Article by William Brown, Resonance Science Foundation Research Biophysicist

That the human brain contains magnetite is well established; however, its spatial distribution in the brain has remained unknown. A new study shows that the reproducible magnetization patterns of magnetite is preferentially partitioned in the human brain, specifically in the cerebellum and brain stem.

In 1992 researchers identified the presence of magnetite—a permanently magnetic form of iron oxide—in human brain tissue. Iron in the body was no surprise. It is commonly found in ferritin, an intracellular protein common to several organisms, and the magnetite was thought to have formed biogenically, with some possibly originating in ferritin. But the presence of magnetite in the brain could be more than incidental. Various studies have shown that brain cells respond to external magnetic fields. There’s also a disturbing link to neurodegenerative disease: Evidence exists of elevated levels...

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Evolution of the Three Domains of Life: The Archaea-First Hypothesis

biophysics science news Aug 29, 2018

By Kerstin Brachhold

How the three domains of life (Archaea, Bacteria and Eukarya) evolved is still a matter of debate. One hypothesis, namely the domain cell theory (DCT), proposes that each of the three domains of life arose from a pre-existing ancestor. In this scenario each domain represents a unique and independent cellular lineage. Another hypothesis posits that Eukarya arose by a cellular fusion event between a bacterium and an archaeon. In their article published in BioEssays, James Staley and Gustavo Caetano-Anollés challenge this popular cell fusion hypothesis. Instead they propose an Archaea-first model and discuss evidence supporting the co-evolution of early archaeal lineages with emerging Bacteria and Eukarya.

RSF—in perspective 

The topic of biogenesis is a particularly informative area of scientific investigation because it is one of those prime areas where all fields—biology, chemistry, geology, astrophysics, physics, etc.—...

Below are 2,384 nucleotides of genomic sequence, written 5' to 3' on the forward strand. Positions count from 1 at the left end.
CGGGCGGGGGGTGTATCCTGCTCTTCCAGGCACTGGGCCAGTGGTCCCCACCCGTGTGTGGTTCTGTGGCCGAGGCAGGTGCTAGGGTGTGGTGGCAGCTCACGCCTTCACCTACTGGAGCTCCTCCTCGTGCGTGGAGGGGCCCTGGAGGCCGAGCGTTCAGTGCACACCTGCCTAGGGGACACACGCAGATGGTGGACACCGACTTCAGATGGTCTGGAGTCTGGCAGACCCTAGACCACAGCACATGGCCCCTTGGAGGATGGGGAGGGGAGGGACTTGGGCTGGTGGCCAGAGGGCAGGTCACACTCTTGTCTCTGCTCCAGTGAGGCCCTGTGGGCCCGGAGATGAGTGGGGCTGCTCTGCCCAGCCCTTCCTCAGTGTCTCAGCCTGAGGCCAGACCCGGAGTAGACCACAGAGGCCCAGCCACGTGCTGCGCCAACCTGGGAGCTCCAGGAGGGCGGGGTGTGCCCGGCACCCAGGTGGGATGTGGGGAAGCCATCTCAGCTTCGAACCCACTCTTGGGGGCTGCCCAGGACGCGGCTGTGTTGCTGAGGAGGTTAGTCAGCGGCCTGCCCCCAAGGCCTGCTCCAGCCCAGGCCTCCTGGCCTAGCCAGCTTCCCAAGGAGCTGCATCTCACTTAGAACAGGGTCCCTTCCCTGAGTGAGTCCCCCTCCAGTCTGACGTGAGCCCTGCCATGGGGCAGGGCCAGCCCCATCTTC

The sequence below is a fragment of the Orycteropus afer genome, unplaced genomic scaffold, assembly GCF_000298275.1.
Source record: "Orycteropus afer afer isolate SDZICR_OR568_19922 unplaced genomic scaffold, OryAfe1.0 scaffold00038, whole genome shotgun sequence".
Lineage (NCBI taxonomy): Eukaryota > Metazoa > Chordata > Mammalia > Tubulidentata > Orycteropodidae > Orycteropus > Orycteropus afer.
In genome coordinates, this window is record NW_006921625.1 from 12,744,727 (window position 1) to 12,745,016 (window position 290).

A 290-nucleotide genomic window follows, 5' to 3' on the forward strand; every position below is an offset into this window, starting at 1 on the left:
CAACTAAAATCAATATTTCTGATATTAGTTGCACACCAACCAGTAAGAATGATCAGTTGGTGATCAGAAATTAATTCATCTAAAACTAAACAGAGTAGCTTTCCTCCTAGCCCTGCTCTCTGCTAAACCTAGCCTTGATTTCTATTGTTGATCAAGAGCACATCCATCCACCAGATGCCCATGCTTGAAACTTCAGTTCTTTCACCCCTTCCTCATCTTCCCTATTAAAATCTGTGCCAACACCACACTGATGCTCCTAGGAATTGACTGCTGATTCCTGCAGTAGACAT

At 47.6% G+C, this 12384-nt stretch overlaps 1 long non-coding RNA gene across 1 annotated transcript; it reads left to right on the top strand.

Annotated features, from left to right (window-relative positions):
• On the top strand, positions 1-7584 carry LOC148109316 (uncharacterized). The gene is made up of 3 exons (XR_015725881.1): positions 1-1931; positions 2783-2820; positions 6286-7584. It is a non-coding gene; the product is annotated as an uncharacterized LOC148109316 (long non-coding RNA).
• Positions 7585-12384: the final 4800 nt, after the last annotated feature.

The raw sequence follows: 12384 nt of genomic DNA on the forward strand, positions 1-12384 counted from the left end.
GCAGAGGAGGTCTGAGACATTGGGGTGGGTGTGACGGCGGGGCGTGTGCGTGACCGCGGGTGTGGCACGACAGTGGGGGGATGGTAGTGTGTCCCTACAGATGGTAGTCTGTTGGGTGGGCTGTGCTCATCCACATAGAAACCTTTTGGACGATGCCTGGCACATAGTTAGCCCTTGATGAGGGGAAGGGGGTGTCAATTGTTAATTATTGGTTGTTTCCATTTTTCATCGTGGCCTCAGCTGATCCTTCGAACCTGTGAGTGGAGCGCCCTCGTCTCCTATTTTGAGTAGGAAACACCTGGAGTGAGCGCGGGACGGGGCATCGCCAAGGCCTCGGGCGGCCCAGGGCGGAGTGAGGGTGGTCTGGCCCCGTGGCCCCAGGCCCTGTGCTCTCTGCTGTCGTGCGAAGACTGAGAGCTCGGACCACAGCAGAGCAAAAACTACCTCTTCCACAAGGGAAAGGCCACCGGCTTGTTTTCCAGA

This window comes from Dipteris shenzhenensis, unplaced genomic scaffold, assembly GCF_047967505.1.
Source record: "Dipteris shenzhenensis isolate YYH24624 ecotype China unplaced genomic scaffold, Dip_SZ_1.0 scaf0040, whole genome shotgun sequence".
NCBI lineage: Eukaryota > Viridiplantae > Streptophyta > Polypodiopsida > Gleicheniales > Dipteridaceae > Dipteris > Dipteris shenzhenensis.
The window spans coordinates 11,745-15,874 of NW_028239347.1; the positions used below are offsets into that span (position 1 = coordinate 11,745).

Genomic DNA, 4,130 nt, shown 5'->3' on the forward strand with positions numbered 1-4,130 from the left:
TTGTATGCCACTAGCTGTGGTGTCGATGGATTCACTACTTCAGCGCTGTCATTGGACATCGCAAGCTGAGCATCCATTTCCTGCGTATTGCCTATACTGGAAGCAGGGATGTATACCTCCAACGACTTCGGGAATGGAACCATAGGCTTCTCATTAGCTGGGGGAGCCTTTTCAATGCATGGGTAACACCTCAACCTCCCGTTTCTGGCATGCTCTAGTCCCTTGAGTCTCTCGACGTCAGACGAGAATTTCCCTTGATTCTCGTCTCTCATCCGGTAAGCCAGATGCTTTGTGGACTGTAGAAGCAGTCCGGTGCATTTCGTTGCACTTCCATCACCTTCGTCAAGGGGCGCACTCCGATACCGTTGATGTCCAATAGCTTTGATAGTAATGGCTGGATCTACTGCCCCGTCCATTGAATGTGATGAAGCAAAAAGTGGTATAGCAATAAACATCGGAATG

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Time-reversed signatures in black hole high energy gamma-ray bursts

astrophysics black holes Aug 23, 2018

Gamma-ray bursts are some of the highest-energy explosions ever detected, shining brighter than a million trillion times the output of Earth's sun, according to NASA.

A new study, published Aug. 13 in The Astrophysical Journal, has found that high-energy black hole gamma-ray bursts are time-reversed, meaning the brilliant light wave is spit out one way and then sent out again in the opposite order.

It is titled “Smoke and Mirrors,” but a new discovery from College of Charleston astrophysicist Jon Hakkila may be anything but smoke and mirrors.

Hakkila and student researchers have discovered a peculiarity in the light curves of gamma-ray bursts (GRBs) that may provide a breakthrough in understanding the conditions that produce these events. GRBs are the intrinsically brightest explosions known in the universe. They last from seconds to minutes, and originate during the formation of a black hole accompanying a beamed supernova or...

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Puzzling Gamma-Rays from the Sun

by Dr. Amira Val Baker, Resonance Science Foundation Astrophysicist

Gamma-rays have been observed emanating from the solar poles at a higher rate than expected.

Gamma-rays are the highest observed energy of electromagnetic radiation and are typically produced in energy transitions in atomic nuclei. Similar to photons of light being emitted as electrons reconfigure in atoms, photons of light are released in the reconfiguration of nuclei in an atomic nucleus, albeit at a much higher energy range!

Our star – the Sun – is a hot rotating ball of plasma continuously emitting radiation at a broad range of energies, from radio to gamma-rays.

Energy generation is greatest in the centre of the Sun, decreasing radially outward.

High energy radiation, such as gamma-rays, are thus thought to be due to the bombardment of the solar atmosphere by high velocity protons – hadronic cosmic rays. However, as the gamma-rays from such an interaction are assumed to be absorbed long before...

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Physicists Think They’ve Spotted the Ghosts of Black Holes from Another Universe

Article by Rafi Letzer

We are not living in the first universe. There were other universes, in other eons, before ours, a group of physicists has said. Like ours, these universes were full of black holes. And we can detect traces of those long-dead black holes in the cosmic microwave background (CMB) — the radioactive remnant of our universe's violent birth.

At least, that's the somewhat eccentric view of the group of theorists, including the prominent Oxford University mathematical physicist Roger Penrose (also an important Stephen Hawking collaborator). Penrose and his acolytes argue for a modified version of the Big Bang.

In Penrose and similarly-inclined physicists' history of space and time (which they call conformal cyclic cosmology, or CCC), universes bubble up, expand and die in sequence, with black holes from each leaving traces in the universes that follow. And in a new paper released Aug. 6 in the preprint journal arXiv—apparent...